A: Except for many hours spent in life-drawing classes and still life setups that I devised when I was learning my craft in the 1980s, I have always worked from photographs. My late husband, Bryan, would shoot 4” x 5” negatives of my elaborate “Domestic Threats” setups using his Toyo-Omega view camera. I rarely picked up a camera except when we were traveling. After Bryan was killed on 9/11, I inherited his extensive (film) camera collection – old Nikons, Leicas, Graphlex cameras, etc. – and needed to learn how to use them. Starting in 2002 I enrolled in a series of photography courses (about 10 over 4 years) at the International Center of Photography in New York. I learned how to use all of Bryan’s cameras and how to make my own big color prints in the darkroom.
Early on I discovered that the sense of composition, color, and form I had developed over many years as a painter translated well into photography. The camera was, and is, just another medium with which to express ideas. Pastel painting will always be my first love. However, pastel paintings take months of work, while photography offers instant gratification, especially with my current preferred camera, an iPad Pro.
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Q: You are a multi-talented woman! Tell us about your book, “From Pilot to Painter,” and how writing, for you, compares to painting and photography. Which do you prefer?
A: I am pleased that my eBook FROM PILOT TO PAINTER is available on Amazon and iTunes. It is based on my blog and is part memoir, including my personal loss on 9/11, insights into my creative practice, and intimate reflections on what it’s like to be an artist living in New York City now. The eBook includes new material not found on the blog, plus 25+ reproductions of my vibrant pastel-on-sandpaper paintings, a Foreword by Ann Landi (who writes for ARTnews and The Wall Street Journal), and more.
“Barbara Rachko’s Colored Dust” (the title of my blog) continues to be a crucial part of my overall art practice. Blogging twice a week forces me to think deeply about my work and to explain it clearly to others. The process has helped me develop a better understanding about why I make art and has encouraged me to become a better writer.
From the beginning in the 1980s I used photographs as reference material and Bryan would shoot 4” x 5” negatives of my elaborate setups with his Toyo-Omega view camera. In those days I rarely picked up a camera except when we were traveling. After Bryan was killed on 9/11, I inherited his extensive camera collection – old Nikons, Leicas, Graphlex cameras, etc. – and I wanted to learn how to use them. In 2002 I enrolled in a series of photography courses (about 10 over 4 years) at the International Center of Photography in New York. I learned how to use all of Bryan’s cameras and how to make my own big color prints in the darkroom. Along the way I discovered that the sense of composition, form, and color I developed over many years as a painter translated well into photography. The camera was just another medium with which to express my ideas. Astonishingly, in 2009 I had my first solo photography exhibition in New York.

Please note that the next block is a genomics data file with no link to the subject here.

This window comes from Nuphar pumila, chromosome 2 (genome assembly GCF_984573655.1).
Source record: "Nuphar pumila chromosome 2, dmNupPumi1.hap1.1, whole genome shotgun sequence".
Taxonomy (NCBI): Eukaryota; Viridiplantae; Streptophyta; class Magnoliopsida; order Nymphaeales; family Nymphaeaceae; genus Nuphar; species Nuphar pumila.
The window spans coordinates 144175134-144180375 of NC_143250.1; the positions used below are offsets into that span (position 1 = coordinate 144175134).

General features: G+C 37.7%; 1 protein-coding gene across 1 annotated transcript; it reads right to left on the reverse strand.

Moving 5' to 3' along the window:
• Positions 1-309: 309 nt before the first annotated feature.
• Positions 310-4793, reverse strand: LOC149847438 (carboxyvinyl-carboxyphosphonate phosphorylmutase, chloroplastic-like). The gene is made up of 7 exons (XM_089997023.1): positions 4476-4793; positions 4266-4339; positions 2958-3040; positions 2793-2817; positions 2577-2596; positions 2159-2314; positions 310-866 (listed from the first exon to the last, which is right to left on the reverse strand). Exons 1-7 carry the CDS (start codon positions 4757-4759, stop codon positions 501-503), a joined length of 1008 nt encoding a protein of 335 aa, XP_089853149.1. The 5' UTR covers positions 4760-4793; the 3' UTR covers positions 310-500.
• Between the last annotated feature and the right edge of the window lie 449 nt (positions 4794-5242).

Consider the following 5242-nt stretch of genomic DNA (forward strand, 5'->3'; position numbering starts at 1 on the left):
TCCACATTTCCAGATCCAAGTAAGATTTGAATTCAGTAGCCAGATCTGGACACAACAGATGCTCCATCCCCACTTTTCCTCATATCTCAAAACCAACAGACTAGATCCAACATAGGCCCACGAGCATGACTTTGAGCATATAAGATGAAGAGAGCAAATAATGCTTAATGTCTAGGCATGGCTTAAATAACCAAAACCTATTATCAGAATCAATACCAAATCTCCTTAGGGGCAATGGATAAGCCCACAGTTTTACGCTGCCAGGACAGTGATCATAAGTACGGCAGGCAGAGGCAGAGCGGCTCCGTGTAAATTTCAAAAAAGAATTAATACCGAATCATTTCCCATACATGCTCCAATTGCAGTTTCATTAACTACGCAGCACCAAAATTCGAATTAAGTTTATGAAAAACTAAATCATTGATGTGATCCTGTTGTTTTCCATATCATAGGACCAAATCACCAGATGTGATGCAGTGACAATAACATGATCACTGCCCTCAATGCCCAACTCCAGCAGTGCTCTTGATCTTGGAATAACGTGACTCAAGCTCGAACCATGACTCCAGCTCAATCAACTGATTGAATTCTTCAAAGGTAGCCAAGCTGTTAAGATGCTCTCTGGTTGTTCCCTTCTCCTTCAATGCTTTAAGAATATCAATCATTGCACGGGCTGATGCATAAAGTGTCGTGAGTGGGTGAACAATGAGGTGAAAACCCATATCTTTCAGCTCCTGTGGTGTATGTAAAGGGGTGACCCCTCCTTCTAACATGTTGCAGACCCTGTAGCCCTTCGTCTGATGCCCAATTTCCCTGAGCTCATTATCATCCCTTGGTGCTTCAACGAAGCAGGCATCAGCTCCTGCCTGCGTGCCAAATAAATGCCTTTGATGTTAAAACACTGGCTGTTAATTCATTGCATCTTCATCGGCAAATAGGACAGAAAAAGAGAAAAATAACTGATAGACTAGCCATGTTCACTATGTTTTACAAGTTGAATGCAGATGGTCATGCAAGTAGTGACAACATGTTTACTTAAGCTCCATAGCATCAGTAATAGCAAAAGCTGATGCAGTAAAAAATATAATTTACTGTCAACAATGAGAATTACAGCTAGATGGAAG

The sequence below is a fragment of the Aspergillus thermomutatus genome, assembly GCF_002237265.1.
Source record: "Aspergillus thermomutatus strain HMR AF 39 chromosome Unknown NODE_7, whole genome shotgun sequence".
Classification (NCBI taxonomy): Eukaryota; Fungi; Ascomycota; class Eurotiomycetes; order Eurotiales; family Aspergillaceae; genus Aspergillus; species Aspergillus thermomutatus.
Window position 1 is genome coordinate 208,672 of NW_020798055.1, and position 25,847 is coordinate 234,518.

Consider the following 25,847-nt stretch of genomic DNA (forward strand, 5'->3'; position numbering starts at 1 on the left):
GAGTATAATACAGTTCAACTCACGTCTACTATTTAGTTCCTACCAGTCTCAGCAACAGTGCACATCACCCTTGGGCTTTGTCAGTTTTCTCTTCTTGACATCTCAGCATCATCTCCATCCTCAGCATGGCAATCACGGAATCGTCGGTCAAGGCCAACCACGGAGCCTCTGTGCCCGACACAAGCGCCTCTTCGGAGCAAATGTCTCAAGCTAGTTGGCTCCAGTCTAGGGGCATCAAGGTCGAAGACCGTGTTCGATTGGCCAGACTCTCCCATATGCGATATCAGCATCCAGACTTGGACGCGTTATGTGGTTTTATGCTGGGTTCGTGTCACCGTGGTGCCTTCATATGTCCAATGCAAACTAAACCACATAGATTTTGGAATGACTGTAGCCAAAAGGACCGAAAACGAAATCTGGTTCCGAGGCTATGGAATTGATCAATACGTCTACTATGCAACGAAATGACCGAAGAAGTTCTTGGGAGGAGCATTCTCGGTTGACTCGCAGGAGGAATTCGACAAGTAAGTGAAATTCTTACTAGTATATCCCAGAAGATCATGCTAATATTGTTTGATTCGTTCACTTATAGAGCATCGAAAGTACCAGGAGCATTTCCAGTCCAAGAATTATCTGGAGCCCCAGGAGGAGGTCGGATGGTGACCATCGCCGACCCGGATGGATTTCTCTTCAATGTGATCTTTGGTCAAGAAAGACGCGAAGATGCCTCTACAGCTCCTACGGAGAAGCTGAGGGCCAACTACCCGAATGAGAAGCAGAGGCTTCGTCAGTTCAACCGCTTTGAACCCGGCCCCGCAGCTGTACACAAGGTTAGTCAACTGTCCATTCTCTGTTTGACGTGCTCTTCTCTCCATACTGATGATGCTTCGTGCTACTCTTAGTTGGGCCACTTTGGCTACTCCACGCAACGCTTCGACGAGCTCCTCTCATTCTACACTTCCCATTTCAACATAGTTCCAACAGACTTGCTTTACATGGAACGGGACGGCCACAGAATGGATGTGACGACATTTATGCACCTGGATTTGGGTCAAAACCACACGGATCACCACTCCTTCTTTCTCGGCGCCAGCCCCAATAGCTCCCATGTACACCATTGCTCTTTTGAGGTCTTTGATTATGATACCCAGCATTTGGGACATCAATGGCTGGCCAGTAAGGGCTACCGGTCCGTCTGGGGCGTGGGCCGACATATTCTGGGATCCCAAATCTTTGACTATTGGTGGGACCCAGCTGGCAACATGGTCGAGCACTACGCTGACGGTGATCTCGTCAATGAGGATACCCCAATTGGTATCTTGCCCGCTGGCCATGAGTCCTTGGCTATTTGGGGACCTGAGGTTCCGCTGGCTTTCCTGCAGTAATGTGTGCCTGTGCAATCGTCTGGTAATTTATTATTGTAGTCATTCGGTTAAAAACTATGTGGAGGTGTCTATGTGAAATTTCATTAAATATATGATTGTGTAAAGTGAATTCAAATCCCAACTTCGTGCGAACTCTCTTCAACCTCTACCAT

It’s wonderful to be both a painter and a photographer. Pastel painting will always be my first love, but photography lets me explore ideas much faster than I ever could as a painter. Paintings take months of work. To me, photographs – from the initial impulse to hanging a framed print on the wall – are instant gratification.
For two years I have been using my iPad Pro to capture thousands of travel photographs. Most recently, I visited Gujarat and Rajasthan in India. I have never been inclined to use a sketchbook so composing photos on my iPad keeps my eye sharp while I’m halfway around the world, far from my studio practice.
Comments are welcome!
* an ongoing series of quotations – mostly from artists, to artists – that offers wisdom, inspiration, and advice for the sometimes lonely road we are on.
It seems to me in the end, as far as expressing yourself is concerned, you just have to plunge in, fears and all. There is something courageous about it. If a person is too timid even to start, I’m not sure what it would take to get that person started.I;m not a big believer in books and courses that advocate going into creativity rituals and altar-making and mask-making in order to get unstuck and get started. Maybe that stuff works. I don’t know. It just seems like more strategies to avoid getting on with it.
Ian Roberts in Creative Authenticity: 16 Principles to Clarify and Deepen Your Artistic Vision
Comments are welcome!